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Master Calendar

12/31/2014
Ethics of Mediation (Live Webinar)

1/7/2015
New Rules: Expedited Trial and Discovery Changes (Live Webinar)

1/16/2015
Expedited Civil Actions and General Discovery Rule Amendments – a Review (Telephone CLE)

1/27/2015
Consumer Data & Privacy: Contractual Risk Management Strategies (Live Webinar)

1/30/2015
Avoiding Ethics Problems with Pro Se Parties (Telephone CLE)

Consumer Rights
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Credit and Credit Cards
When you turn 18, it will seem as if you suddenly become very popular with credit card companies. You will probably receive two or three forms in the mail asking you to apply for a credit card. These credit cards may be from local department stores, general credit companies (such as Visa and MasterCard), or from oil companies.

Although it is very exciting to receive these cards, you need to remember that they can easily get out of control. When you purchase something with a credit card, you must repay the credit card company. Unless you pay the credit card company within the grace period, you will usually have to pay interest. It is unfortunate, but many young adults owe thousands of dollars to credit card companies. If you receive a credit card and decide to use it, read the terms of the agreement very carefully. Different credit cards have different interest rates, which can make a considerable difference on your bill. Most companies will allow you to pay a minimum balance each month. These minimum balance payments are usually quite low. A combination of both low minimum balance payments and large interest payments could mean that a $100.00 item ends up costing you $150.00.

If you lose your credit card, you should immediately notify the credit card company. Additionally, you should never release your credit card number over the telephone unless you are sure that you are working with a reputable company.

Credit Ratings
A credit rating is a tool used to determine whether or not you have a history of promptly paying your bills. Credit bureaus are located throughout the state that accumulate credit information about you from people such as landlords, banks, credit unions, etc. If you make an arrangement with a credit card company to make payments on or before the 15th of each month and you skip a payment, chances are high that this missed payment will be reported to the credit bureau. The credit bureau will then apply this information to your credit rating for future reference.

If you are denied credit based upon your credit rating, it is required by law that you be sent a letter explaining why your credit was denied. The letter will also contain information advising you how to get a copy of your credit rating. You have the right to obtain your credit rating and challenge information that is on it.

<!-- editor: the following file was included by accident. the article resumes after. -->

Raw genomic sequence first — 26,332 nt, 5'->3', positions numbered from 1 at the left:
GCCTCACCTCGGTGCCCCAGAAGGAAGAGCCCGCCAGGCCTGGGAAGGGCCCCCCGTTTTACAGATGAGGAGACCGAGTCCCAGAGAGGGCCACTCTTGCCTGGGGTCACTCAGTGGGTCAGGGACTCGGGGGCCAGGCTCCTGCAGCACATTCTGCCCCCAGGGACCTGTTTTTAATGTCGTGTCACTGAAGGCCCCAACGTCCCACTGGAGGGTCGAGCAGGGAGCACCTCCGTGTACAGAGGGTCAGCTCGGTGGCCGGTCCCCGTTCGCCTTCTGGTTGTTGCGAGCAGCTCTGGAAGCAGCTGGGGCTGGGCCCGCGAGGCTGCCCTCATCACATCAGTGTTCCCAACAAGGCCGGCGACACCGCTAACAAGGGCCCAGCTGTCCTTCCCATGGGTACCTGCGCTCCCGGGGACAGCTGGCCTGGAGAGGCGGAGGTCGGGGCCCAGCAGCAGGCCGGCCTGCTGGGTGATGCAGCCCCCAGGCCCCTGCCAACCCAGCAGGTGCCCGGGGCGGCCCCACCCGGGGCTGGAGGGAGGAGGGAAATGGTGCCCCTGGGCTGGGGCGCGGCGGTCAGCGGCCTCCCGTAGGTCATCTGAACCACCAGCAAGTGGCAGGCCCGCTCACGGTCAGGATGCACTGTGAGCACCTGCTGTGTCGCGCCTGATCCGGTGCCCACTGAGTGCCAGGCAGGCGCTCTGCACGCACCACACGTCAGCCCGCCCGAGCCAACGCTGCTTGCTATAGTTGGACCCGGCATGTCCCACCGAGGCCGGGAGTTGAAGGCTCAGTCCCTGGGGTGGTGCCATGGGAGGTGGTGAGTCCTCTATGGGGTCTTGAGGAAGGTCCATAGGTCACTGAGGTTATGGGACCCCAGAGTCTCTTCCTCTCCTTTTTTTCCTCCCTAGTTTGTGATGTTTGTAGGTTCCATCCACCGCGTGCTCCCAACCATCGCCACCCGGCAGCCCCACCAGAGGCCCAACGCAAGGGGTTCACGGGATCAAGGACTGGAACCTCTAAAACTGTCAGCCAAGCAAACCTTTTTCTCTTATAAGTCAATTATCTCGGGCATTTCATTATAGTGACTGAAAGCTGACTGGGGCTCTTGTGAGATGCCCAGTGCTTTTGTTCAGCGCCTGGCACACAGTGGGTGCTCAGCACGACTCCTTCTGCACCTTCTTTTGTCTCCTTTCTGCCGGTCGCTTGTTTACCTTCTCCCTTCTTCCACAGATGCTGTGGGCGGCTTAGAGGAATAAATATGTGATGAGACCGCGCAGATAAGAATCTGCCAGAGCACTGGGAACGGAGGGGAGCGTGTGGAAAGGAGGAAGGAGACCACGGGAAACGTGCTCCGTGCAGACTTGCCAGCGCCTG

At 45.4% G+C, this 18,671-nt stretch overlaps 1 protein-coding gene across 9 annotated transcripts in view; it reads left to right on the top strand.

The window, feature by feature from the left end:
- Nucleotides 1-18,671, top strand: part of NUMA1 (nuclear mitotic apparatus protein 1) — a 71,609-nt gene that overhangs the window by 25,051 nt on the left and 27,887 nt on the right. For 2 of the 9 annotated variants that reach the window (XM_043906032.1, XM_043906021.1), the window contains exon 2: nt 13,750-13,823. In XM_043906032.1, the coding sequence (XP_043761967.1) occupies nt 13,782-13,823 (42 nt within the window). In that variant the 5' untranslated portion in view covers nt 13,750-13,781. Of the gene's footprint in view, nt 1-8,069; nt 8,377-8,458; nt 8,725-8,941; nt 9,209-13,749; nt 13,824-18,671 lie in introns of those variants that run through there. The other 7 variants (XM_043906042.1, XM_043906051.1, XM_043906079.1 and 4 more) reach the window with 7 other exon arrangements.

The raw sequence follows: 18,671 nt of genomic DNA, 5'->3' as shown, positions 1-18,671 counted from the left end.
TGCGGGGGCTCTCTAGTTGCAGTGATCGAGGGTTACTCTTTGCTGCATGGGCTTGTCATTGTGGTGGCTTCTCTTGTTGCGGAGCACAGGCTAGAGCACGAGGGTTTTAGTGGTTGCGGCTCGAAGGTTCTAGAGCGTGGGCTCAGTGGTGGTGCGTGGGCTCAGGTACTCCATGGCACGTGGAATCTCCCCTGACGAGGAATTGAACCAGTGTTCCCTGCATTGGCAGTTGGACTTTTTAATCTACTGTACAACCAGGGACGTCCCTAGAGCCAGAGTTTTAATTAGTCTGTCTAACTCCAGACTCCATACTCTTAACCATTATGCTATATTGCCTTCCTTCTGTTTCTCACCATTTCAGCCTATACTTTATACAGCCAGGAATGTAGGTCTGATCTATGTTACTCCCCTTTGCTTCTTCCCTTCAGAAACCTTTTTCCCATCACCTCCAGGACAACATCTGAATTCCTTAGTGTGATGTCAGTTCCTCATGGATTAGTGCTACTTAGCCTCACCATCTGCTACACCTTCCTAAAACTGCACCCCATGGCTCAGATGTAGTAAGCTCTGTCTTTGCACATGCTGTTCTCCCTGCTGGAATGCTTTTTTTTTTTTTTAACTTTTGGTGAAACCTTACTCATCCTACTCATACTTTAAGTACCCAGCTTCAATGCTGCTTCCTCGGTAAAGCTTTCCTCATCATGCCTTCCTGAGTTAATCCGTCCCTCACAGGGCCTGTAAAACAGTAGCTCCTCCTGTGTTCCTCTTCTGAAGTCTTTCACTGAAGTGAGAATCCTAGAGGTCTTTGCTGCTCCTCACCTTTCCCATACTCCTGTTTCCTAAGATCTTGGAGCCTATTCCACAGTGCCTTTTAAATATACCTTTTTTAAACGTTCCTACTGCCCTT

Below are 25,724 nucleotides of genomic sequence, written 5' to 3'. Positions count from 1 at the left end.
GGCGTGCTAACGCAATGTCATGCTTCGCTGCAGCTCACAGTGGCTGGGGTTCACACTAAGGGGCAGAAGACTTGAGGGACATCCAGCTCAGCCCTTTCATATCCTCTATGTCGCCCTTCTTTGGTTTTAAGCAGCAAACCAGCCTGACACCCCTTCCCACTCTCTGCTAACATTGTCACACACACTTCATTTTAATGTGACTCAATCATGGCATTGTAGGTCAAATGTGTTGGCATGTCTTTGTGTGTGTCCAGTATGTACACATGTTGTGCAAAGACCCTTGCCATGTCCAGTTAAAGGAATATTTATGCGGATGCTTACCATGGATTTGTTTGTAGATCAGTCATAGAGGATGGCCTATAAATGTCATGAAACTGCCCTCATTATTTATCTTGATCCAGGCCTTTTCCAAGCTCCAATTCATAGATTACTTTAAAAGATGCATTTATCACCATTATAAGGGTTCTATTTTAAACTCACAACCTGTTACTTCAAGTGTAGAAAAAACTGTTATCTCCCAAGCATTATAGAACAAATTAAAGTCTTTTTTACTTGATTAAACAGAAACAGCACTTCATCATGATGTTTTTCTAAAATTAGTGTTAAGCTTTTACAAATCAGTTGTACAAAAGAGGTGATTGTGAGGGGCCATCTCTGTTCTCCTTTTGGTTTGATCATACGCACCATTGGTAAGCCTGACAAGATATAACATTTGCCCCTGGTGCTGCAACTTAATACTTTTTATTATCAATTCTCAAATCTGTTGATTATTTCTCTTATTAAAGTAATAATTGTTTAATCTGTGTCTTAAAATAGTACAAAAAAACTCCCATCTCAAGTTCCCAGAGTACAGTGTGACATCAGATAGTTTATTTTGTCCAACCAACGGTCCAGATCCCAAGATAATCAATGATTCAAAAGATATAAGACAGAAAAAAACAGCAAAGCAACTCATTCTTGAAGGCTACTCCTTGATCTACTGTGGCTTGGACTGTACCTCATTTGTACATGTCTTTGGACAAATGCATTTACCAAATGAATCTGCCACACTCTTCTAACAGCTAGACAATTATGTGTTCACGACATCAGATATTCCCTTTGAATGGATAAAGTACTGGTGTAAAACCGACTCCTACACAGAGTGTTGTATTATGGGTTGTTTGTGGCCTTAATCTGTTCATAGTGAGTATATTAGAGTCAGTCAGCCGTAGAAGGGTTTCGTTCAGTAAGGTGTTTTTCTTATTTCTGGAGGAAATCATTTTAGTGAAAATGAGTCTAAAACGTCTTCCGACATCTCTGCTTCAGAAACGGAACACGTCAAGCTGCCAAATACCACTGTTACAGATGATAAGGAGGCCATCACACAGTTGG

A good credit rating is very important and should be taken very seriously. The best way to protect your credit rating is to make sure that you do not acquire excessive debt and that your payments are always on time.

Bad Debts
Many people make the mistake of living a "buy now - pay later" way of life. When they reach the maximum amount allowed on their credit cards and can no longer obtain loans from their bank, they are often on the brink of financial disaster. Careful money management will help you avoid this type of situation. However, if you do accrue multiple bad debts, there is help available.

Throughout the state of Iowa, there are organizations which offer professional money management advice and help you consolidate your debts to avoid bankruptcy. These services are usually offered for a very small fee or they may be entirely free. Agencies that provide this type of service are usually listed in the yellow pages under "Credit and Debt Counseling."

Bankruptcy
Bankruptcy is a proceeding under federal law by which a person may be released from paying his or her debts or can arrange for regular payments so that creditors are repaid. Any person can file for bankruptcy. It is not necessary for your debts to be greater than your assets to file bankruptcy.

Bankruptcy petitions are filed with the Clerk of the United States Bankruptcy Court. The clerk of court charges a filing fee to file a bankruptcy petition. If you file a petition in bankruptcy, most lawsuits and garnishments are automatically stopped. Your creditors have the right to ask you questions about your assets when you file a bankruptcy. A trustee will be appointed to evaluate your situation and pay your creditors.

Bankruptcy is a very serious matter that will affect your credit rating for the rest of your life. Your attorney should be consulted prior to the initiation of a bankruptcy.

Banking
It is a good idea to develop a relationship with a bank as soon as possible. This may be accomplished by opening a checking and/or savings account. Prior to opening an account, you should examine what each bank has to offer. Some banks offer free checking accounts while others require a minimum balance. Some banks may also offer you an ATM (Automatic Teller Machine) card along with your checking account.

Checking accounts are helpful when you are unable to pay for purchases in cash. When you sign a check, you are stating that you have that amount of money in your bank account. If you write a check for more money than you have in your bank account, you are committing a crime. Therefore, it is very important to keep track of the amount of each check and the amount in your account to avoid problems.

The Iowa State Bar Association • 625 East Court Avenue • Des Moines, IA 50309
Ph. (515) 243-3179 • Fax (515) 243-2511
Email: isba@iowabar.org